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This year, the Partnership has been working to support nonprofit PSH providers as they transition to Medicaid billing. Our partnership with nonprofit providers, advocates, and government agencies makes us uniquely positioned to identify and support projects like this. In addition to support for individual organizations, investing in the system as a whole is an essential piece of our work to end homelessness. To learn more about the project, check out our previous blog post Investing in Nonprofit Capacity to Leverage Federal Funds to End Homelessness.
This year, DC launched a new Medicaid benefit that will fund permanent supportive housing (PSH) services for people experiencing homelessness — allowing the city to leverage an estimated $20+ million in new, annual federal resources through Medicaid. The move also frees up local funding to be reinvested towards other human services programs in DC.
The new funding could be a breakthrough in our region’s fight against homelessness; specifically for our PSH programs — one of the leading nationally-recognized solutions to chronic homelessness.
However, this exciting funding unfortunately does come with a slight catch. In order to access it, DC’s nonprofit PSH providers must first make significant changes to the ways they’ve traditionally worked, adopting new policies and practices to ensure they can successfully bill and provide services under the new Medicaid model. Providers also need to improve their infrastructure to support the expanded human resources, accounting, evaluation, and compliance functions that come with this funding.
“It was scary at the start,” said Chandra Dawson, the Chief Permanent Supportive Housing Officer of Friendship Place. “As the person responsible for PSH at Friendship Place, I asked myself can I do this? How do I help my team do this?”
Recognizing the challenges that nonprofits – particularly smaller, BIPOC-led organizations – might face in making this transition, the Partnership to End Homelessness made a grant to provide technical assistance for twenty-six PSH providers through The Corporation for Supportive Housing (CSH), a national leader in supportive housing.
PSH providers were enrolled in CSH’s Supportive Housing Medicaid Academy, a six-week series of two-hour trainings where they learned how to enroll themselves as Medicaid providers. Topics included the how to enroll clients, how to supervise, budget, and bill under the Medicaid model, and how to comply with Medicaid regulations. In addition to group sessions, CSH also provided individual, one-on-one technical assistance to each organization.
Another benefit of the Medicaid Academy was that it allowed providers to meet and learn from each other. “Before this project, we had few opportunities for interaction and conversation with each other,” Dawson added. “It was great to have a dedicated space to exchange ideas, ask questions, and collaborate. I have experienced increased opportunities to meet and strengthen my relationship with other providers”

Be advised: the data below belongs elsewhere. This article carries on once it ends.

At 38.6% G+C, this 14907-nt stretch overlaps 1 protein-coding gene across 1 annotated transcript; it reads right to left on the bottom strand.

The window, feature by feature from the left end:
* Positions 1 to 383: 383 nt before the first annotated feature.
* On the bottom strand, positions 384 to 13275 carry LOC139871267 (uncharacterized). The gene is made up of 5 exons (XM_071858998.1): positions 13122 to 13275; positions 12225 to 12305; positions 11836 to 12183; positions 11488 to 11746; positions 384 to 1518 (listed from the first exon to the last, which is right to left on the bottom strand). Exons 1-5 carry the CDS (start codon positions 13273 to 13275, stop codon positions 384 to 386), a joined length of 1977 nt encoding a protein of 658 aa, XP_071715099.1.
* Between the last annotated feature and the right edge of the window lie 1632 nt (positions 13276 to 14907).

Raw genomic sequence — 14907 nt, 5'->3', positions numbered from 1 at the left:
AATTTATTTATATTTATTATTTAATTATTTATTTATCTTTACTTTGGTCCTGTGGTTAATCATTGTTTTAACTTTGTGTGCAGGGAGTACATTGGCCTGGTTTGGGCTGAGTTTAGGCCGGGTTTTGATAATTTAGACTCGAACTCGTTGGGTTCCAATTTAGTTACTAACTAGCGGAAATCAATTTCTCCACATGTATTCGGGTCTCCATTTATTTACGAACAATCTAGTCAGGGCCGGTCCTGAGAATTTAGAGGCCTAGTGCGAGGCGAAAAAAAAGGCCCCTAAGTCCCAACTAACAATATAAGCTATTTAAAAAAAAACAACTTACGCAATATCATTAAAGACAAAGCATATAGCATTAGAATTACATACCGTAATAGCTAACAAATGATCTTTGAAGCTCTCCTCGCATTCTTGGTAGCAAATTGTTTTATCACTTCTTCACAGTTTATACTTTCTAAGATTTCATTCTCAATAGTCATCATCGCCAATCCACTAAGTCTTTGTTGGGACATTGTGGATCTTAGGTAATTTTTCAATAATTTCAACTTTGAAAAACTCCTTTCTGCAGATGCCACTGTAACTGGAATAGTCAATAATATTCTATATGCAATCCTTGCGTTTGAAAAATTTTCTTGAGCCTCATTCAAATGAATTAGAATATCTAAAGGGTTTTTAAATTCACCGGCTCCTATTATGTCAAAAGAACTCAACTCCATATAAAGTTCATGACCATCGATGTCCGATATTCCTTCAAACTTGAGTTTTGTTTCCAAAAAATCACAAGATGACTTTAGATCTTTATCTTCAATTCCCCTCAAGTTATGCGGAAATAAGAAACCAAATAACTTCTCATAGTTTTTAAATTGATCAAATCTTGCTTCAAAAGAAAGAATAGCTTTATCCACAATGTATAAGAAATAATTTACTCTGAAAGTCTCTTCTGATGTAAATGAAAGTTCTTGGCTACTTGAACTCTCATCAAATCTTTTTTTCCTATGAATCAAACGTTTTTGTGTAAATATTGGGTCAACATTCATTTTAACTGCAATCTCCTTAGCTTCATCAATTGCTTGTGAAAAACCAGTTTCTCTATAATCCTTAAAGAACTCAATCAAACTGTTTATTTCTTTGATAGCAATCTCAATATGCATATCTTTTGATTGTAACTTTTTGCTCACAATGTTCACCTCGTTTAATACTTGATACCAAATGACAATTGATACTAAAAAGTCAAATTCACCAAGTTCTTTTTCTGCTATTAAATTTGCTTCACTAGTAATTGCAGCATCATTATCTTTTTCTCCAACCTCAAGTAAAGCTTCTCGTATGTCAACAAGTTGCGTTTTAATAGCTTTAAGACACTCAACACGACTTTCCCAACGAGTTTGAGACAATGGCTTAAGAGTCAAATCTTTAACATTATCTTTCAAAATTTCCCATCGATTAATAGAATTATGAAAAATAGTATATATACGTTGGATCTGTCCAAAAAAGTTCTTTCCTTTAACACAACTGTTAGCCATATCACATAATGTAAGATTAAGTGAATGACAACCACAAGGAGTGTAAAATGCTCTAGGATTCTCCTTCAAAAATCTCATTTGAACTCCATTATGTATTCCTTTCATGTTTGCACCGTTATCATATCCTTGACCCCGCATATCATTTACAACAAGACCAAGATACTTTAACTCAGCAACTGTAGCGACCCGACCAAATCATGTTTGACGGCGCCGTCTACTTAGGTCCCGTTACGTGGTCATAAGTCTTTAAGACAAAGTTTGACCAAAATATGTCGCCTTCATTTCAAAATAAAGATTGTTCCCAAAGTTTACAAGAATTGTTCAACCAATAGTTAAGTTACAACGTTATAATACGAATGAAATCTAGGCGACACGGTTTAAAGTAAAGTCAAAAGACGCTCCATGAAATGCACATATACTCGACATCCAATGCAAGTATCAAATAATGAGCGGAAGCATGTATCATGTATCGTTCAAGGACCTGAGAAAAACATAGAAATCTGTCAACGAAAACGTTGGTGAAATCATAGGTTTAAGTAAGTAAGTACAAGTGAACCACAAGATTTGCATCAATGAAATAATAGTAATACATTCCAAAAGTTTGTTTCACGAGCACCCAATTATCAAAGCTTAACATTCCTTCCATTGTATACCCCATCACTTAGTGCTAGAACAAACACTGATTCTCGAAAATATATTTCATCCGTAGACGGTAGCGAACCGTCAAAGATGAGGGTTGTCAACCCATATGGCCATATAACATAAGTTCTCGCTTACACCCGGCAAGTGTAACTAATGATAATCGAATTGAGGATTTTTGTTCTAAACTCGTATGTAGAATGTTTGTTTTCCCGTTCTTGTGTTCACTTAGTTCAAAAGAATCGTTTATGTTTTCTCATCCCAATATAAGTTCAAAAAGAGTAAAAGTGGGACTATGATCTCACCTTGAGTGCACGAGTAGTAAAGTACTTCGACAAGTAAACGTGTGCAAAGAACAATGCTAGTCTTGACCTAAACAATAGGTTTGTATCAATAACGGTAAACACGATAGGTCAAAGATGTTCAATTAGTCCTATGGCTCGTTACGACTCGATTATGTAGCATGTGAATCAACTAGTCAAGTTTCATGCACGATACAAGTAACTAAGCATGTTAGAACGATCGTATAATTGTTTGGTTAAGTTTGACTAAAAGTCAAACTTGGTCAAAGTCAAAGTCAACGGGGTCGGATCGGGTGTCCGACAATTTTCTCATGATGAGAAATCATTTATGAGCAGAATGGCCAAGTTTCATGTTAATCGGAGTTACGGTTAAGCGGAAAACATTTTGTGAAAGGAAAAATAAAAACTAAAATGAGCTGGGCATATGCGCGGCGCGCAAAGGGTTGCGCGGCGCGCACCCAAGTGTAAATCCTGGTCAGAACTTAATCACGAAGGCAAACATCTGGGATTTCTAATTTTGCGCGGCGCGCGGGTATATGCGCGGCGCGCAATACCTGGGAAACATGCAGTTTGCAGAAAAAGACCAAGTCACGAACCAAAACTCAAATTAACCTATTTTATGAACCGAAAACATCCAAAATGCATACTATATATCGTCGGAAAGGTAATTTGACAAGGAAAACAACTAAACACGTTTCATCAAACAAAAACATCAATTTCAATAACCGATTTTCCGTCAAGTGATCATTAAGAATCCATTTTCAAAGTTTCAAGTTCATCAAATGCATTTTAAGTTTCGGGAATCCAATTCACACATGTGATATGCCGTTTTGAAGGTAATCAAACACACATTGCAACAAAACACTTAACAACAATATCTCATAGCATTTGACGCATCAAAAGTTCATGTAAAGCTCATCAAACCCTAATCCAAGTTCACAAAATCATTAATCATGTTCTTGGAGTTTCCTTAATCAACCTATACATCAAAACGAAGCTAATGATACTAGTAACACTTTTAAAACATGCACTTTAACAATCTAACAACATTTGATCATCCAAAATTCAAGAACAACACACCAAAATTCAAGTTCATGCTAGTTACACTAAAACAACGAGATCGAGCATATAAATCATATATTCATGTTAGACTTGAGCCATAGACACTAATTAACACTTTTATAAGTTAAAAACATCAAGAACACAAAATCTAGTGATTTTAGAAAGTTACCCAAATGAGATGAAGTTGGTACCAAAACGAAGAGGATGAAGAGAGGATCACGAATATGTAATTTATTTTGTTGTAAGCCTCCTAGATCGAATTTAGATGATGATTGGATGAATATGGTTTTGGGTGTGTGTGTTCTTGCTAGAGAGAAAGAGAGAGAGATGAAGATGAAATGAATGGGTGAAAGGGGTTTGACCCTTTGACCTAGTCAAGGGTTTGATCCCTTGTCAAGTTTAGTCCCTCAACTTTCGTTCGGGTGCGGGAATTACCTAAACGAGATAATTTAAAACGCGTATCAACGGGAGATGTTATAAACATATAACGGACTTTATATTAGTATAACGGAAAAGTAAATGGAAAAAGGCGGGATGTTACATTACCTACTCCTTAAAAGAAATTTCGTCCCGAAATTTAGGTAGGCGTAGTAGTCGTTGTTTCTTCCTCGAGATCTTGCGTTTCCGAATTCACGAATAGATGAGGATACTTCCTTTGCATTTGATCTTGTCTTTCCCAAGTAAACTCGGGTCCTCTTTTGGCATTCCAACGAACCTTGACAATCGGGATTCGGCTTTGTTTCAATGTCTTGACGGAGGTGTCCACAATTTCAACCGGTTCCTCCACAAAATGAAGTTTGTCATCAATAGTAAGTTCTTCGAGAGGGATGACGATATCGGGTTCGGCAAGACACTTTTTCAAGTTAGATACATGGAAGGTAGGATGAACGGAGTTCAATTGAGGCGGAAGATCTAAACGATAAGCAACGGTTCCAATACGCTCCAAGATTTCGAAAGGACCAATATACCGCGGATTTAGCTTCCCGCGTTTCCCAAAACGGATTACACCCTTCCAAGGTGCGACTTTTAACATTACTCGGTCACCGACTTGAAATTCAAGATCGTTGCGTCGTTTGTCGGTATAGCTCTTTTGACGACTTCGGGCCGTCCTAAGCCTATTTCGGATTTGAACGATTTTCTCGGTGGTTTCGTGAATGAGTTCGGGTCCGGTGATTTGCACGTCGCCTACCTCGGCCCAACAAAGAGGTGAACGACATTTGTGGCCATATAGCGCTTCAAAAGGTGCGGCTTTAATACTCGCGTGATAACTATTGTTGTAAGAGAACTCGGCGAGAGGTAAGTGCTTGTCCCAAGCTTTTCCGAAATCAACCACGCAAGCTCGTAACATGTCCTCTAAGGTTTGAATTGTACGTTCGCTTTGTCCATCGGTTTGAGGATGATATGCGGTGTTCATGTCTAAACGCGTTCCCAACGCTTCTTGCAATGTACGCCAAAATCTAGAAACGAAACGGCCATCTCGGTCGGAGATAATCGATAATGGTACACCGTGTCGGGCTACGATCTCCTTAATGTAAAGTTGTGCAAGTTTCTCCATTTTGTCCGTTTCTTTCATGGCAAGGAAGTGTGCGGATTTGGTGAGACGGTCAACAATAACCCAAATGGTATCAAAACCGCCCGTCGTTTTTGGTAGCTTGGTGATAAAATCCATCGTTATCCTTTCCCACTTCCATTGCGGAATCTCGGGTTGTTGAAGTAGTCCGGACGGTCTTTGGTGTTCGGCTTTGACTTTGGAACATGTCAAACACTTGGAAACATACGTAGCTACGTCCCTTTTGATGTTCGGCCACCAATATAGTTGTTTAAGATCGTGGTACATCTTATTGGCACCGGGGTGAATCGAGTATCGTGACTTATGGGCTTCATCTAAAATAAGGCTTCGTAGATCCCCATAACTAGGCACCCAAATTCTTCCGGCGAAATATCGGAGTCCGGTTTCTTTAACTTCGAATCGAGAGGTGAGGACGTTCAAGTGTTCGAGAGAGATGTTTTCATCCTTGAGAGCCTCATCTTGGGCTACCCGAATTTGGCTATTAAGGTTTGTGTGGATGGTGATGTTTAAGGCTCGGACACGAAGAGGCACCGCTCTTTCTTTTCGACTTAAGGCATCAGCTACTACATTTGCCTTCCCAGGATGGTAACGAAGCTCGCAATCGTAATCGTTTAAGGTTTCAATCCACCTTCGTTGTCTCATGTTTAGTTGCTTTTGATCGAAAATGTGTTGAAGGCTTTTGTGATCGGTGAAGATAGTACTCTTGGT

CSH also conducted individual assessments to assess providers’ readiness, identify remaining organizational capacity gaps, and make recommendations for improving organizational capacity. Even after completing the Academy, graduates continue to receive one-on-one technical assistance from CSH as they begin the process.
“CSH continues to give us feedback on our performance as we work on completing this transition,” Dawson added. “They are also really good about soliciting feedback from us to pass on to DHS; which is important while DHS develops policies at the agency-level that will impact us and other providers on the front lines.”
However, Dawson says the Medicaid transition isn’t just about changing billing procedures. It’s about changing the way that service providers operate.
“Our clients can often feel overwhelmed by all the systems they have to interact with,” Dawson explains. “They can feel invisible or unable to advocate effectively for themselves. As their service provider, we have a responsibility to lift that burden.”
“As a result of this Medicaid transition, there are additional “eyes” both within and outside of Friendship Place looking at our performance. Moving forward, we’re increasing our expectations for our case managers, as well as for our supervisory staff and program leaders. We hope this higher level of accountability will translate into a higher standard for service delivery, which should correlate with better housing and well-being outcomes for the people we serve.”
The process has also inspired Friendship Place to look at ways to improve all their programs, not just PSH: “In the past, program design has been primarily led by our program staff. However, Medicaid requires us to work collaboratively with team members from finance, evaluation, compliance, and human resources to develop strong quality assurance practices.”
“As we’ve documented workflows and updated policies and procedures in preparation for this transition, we’ve identified ways that we can work more efficiently across the organization.”
As a Partnership, we’re excited to share that many of the city’s PSH providers have already successfully enrolled in the Medicaid benefit and most providers should be billing Medicaid by early 2023.